Oculus Story Studio’s mission is to inspire and educate VR storytellers. As part of this, we wanted to share five of the lessons we learned that came out of the mistakes we made while making our first virtual reality story, Lost.
These lessons are by no means rules set in stone; rather, they’re suggestions for others who are just beginning to learn the language and grammar of storytelling in VR.
Saschka Unseld presenting lessons learned while making Lost at the Tribeca Film Festival 2015.
Traditionally when hashing out a story, we edit together a storyboarded film reel to map out the actions and pacing. But when we used the same technique to map out the pacing in virtual reality, the story became rushed. All of the actions were happening too quickly for the audience to follow along.
In hindsight this makes a lot of sense. The density of information that is conveyed in film versus VR is clearly different.
That is why, rather than thinking about the story as a series of “actions” a character takes, we ended up thinking about the story as a series of “moments”. As an example: 1. We are alone in a dark forest 2. A massive robot hand searches the area 3. The hand sits down alone disappointed 4. The hand waits for something that approaches, etc…
We then paced these moments out in VR to make sure that we’re spending enough time in each moment so that the audience has time to comprehend each moment of our story. Structuring Lost through thinking of it as “moments” and not “actions” helped find the right pace without losing our story structure.
In early versions of Lost, the audience often noted that they were confused and overwhelmed when they first saw the forest. Being transported to a completely new environment can be startling, especially with such a rich and beautiful place.
In cinema, there is a clearly defined ritual before a film starts: we get settled into our seats, the lights dim, the curtains open, and we let go, ready to be taken elsewhere.
But in VR, no such ritual exists. We needed to find a ritual for “settling in and setting the scene”.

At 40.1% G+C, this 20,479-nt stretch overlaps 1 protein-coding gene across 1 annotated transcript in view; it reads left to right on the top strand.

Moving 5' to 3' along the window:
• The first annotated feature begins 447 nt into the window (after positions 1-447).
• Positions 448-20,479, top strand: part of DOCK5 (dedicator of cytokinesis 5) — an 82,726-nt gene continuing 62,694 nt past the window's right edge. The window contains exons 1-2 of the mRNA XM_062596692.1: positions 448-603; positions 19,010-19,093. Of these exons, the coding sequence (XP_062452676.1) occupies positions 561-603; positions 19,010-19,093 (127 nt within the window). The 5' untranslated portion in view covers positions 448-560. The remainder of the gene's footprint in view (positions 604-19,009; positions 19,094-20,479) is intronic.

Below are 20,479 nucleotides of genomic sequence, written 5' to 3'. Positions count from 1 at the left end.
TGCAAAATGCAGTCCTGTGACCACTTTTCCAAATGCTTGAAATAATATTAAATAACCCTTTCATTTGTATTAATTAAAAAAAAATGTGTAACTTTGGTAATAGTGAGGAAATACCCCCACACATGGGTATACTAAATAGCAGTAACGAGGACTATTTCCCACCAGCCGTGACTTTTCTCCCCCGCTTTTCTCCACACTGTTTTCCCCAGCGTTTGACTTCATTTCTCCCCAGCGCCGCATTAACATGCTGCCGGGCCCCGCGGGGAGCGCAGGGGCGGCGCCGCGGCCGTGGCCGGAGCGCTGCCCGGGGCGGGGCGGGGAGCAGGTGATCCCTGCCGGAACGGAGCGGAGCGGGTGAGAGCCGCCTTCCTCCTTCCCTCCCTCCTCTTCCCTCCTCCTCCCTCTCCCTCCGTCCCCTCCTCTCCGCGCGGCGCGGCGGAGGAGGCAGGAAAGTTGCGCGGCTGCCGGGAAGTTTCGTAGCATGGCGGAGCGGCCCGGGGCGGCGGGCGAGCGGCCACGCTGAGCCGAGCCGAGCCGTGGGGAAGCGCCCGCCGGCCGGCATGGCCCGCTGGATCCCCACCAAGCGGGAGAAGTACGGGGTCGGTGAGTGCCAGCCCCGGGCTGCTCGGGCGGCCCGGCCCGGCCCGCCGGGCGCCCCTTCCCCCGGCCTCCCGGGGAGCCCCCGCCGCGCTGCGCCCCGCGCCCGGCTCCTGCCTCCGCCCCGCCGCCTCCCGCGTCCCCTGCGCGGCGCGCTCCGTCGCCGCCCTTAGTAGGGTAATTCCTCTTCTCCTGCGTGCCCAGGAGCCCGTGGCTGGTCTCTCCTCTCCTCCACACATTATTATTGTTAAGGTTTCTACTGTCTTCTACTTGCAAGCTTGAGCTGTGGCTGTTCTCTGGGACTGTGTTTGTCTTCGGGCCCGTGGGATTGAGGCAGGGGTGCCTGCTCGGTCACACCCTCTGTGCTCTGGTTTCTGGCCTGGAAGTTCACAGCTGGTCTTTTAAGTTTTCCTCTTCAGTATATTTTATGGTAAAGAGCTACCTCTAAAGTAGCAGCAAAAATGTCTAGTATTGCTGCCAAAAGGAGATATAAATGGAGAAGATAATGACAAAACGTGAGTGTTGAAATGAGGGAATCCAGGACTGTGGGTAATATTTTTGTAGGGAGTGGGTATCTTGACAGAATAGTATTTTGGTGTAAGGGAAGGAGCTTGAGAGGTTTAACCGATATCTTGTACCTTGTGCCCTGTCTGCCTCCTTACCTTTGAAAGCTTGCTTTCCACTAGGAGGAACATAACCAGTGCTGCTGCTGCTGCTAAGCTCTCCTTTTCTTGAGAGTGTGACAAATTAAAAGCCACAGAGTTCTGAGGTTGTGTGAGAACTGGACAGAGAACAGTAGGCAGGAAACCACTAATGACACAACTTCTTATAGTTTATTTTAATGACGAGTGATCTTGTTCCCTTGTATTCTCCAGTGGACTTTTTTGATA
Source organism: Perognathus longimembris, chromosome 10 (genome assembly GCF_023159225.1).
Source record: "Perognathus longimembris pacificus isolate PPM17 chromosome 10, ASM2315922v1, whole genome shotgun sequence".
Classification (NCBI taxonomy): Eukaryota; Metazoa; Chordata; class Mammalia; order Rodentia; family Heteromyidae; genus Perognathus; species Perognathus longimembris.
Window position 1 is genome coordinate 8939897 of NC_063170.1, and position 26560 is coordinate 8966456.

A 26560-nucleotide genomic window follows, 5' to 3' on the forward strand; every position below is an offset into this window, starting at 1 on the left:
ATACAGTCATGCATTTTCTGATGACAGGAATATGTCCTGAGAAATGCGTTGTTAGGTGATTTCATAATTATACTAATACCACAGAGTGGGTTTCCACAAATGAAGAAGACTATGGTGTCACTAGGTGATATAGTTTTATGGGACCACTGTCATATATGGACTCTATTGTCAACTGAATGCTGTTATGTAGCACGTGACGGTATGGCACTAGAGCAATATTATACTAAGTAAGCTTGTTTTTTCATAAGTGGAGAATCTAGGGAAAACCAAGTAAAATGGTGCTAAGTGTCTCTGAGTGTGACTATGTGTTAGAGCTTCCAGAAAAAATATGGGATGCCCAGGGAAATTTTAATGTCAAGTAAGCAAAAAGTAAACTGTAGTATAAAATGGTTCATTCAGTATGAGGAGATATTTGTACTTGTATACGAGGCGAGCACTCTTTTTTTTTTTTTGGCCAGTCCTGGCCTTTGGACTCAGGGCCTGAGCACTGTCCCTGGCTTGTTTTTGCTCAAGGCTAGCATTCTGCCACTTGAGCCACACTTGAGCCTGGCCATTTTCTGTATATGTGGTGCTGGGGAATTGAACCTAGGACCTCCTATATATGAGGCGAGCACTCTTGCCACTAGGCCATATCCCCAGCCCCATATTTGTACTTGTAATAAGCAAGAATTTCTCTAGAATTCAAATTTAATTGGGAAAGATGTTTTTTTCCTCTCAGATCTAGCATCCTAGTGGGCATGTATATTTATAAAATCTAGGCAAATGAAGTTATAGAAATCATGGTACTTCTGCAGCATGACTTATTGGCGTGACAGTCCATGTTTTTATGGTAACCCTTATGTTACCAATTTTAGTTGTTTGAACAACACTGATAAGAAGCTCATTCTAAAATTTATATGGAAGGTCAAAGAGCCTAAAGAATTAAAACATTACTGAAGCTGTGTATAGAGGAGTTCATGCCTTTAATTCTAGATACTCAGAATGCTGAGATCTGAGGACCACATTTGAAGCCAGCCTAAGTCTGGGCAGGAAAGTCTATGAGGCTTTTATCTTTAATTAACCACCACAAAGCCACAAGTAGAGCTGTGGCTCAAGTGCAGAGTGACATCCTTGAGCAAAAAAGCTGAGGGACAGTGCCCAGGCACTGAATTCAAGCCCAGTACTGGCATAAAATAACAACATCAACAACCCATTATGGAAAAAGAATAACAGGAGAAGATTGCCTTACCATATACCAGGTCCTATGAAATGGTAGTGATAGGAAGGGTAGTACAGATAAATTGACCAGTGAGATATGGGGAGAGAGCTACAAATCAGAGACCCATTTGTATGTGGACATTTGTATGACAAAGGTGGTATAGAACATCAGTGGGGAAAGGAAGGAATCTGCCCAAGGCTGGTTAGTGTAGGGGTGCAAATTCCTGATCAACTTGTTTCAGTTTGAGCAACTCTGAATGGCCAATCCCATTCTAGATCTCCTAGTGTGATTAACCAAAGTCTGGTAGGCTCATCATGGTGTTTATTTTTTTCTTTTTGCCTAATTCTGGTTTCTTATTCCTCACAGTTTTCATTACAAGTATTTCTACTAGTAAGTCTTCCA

The first part of this was figuring out what would be the very first thing the audience would see. This “first thing” is something we now call “The In”. For Lost we wanted to find something that took the audience by the hand and step by step, led them into the world rather than of just dropping them directly into the set and risking to overwhelm them.
Our “In” in Lost became Fi the firefly. She is the first thing the audience sees, even before entering into the forest. This way we had something small, simple, and graspable that got people’s attention. Fi flies a bit to your left and to right so that the audience gets used to the concept of looking all around them. Only after Fi’s greeting do we open up to the setting our story takes place in, the mysterious forest at night.
One of the most powerful aspects of film is the total control over the shot. We talked endlessly about how to regain that control. How could we make sure the viewer always looks in the correct direction?
We tried guiding the audience’s view through audio cues. We had a bird fly by the viewer to capture their attention and guide their gaze towards a point in the scene. We also tried to design the set in a way that guides the viewer’s gaze to the right areas.
However, each time we implemented one of these dictatorial tools too heavy handedly, the storytelling started to feel forced, staged, and artificial.